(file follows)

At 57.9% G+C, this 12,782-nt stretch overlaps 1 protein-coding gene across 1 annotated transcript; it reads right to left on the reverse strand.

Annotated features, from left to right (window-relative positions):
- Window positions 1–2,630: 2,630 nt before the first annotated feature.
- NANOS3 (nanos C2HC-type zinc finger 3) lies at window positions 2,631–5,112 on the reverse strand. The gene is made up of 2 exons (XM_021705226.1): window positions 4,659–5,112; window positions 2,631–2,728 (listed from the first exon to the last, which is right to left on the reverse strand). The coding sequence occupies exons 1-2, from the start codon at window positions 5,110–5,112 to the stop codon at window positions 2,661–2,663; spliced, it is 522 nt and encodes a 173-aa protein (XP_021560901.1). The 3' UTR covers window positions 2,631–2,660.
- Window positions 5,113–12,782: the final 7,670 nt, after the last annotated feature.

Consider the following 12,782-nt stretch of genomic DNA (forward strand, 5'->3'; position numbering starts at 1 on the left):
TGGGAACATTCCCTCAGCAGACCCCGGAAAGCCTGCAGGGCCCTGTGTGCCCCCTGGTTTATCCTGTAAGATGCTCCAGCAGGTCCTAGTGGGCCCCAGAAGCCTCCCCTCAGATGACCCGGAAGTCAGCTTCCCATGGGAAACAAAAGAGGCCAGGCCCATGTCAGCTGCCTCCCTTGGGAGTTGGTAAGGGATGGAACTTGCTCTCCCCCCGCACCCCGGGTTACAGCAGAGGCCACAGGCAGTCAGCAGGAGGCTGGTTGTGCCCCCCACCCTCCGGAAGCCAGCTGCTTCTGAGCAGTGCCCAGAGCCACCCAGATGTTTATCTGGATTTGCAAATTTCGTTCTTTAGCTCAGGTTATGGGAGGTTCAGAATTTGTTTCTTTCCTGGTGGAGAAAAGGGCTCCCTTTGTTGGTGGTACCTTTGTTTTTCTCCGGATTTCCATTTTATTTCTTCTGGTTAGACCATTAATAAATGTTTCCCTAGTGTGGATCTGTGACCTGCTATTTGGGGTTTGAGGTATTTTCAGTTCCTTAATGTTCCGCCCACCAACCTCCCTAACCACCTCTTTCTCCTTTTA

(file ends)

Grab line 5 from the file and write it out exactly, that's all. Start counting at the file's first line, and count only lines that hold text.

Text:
- Window positions 5,113–12,782: the final 7,670 nt, after the last annotated feature.